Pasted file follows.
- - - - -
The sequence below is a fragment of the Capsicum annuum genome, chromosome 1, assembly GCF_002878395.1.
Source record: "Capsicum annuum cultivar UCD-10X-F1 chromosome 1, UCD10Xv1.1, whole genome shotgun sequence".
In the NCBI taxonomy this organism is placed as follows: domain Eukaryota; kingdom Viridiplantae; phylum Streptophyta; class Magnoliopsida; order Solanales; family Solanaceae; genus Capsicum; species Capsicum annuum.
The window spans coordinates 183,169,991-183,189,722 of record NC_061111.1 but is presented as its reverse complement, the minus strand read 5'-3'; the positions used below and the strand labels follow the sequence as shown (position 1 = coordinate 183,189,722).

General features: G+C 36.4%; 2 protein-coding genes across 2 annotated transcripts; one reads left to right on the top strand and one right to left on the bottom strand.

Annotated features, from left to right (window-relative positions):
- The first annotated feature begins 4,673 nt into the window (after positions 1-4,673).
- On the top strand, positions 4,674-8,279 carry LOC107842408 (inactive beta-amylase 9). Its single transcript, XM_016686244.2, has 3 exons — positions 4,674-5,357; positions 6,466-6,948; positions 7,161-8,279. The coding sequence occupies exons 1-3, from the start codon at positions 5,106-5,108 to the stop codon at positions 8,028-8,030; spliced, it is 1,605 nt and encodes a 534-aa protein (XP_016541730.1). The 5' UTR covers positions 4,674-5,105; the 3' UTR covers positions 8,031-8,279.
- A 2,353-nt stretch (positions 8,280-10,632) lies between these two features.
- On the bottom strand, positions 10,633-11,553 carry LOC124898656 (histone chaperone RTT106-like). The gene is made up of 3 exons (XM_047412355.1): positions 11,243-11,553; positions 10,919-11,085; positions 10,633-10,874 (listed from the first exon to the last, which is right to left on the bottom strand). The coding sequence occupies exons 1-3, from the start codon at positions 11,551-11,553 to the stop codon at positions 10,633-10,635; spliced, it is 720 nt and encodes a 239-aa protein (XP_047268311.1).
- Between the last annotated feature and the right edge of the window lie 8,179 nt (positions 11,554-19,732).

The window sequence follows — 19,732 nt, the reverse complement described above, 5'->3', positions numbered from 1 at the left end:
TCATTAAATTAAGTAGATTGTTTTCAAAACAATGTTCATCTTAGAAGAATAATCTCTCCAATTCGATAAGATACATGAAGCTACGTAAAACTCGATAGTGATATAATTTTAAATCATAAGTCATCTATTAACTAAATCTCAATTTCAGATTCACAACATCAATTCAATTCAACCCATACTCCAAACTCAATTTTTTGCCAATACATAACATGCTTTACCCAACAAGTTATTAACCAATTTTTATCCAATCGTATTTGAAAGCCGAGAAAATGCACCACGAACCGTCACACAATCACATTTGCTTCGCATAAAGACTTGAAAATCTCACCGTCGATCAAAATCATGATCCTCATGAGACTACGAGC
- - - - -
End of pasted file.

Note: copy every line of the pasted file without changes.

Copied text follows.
The sequence below is a fragment of the Capsicum annuum genome, chromosome 1, assembly GCF_002878395.1.
Source record: "Capsicum annuum cultivar UCD-10X-F1 chromosome 1, UCD10Xv1.1, whole genome shotgun sequence".
In the NCBI taxonomy this organism is placed as follows: domain Eukaryota; kingdom Viridiplantae; phylum Streptophyta; class Magnoliopsida; order Solanales; family Solanaceae; genus Capsicum; species Capsicum annuum.
The window spans coordinates 183,169,991-183,189,722 of record NC_061111.1 but is presented as its reverse complement, the minus strand read 5'-3'; the positions used below and the strand labels follow the sequence as shown (position 1 = coordinate 183,189,722).

General features: G+C 36.4%; 2 protein-coding genes across 2 annotated transcripts; one reads left to right on the top strand and one right to left on the bottom strand.

Annotated features, from left to right (window-relative positions):
- The first annotated feature begins 4,673 nt into the window (after positions 1-4,673).
- On the top strand, positions 4,674-8,279 carry LOC107842408 (inactive beta-amylase 9). Its single transcript, XM_016686244.2, has 3 exons — positions 4,674-5,357; positions 6,466-6,948; positions 7,161-8,279. The coding sequence occupies exons 1-3, from the start codon at positions 5,106-5,108 to the stop codon at positions 8,028-8,030; spliced, it is 1,605 nt and encodes a 534-aa protein (XP_016541730.1). The 5' UTR covers positions 4,674-5,105; the 3' UTR covers positions 8,031-8,279.
- A 2,353-nt stretch (positions 8,280-10,632) lies between these two features.
- On the bottom strand, positions 10,633-11,553 carry LOC124898656 (histone chaperone RTT106-like). The gene is made up of 3 exons (XM_047412355.1): positions 11,243-11,553; positions 10,919-11,085; positions 10,633-10,874 (listed from the first exon to the last, which is right to left on the bottom strand). The coding sequence occupies exons 1-3, from the start codon at positions 11,551-11,553 to the stop codon at positions 10,633-10,635; spliced, it is 720 nt and encodes a 239-aa protein (XP_047268311.1).
- Between the last annotated feature and the right edge of the window lie 8,179 nt (positions 11,554-19,732).

The window sequence follows — 19,732 nt, the reverse complement described above, 5'->3', positions numbered from 1 at the left end:
TCATTAAATTAAGTAGATTGTTTTCAAAACAATGTTCATCTTAGAAGAATAATCTCTCCAATTCGATAAGATACATGAAGCTACGTAAAACTCGATAGTGATATAATTTTAAATCATAAGTCATCTATTAACTAAATCTCAATTTCAGATTCACAACATCAATTCAATTCAACCCATACTCCAAACTCAATTTTTTGCCAATACATAACATGCTTTACCCAACAAGTTATTAACCAATTTTTATCCAATCGTATTTGAAAGCCGAGAAAATGCACCACGAACCGTCACACAATCACATTTGCTTCGCATAAAGACTTGAAAATCTCACCGTCGATCAAAATCATGATCCTCATGAGACTACGAGC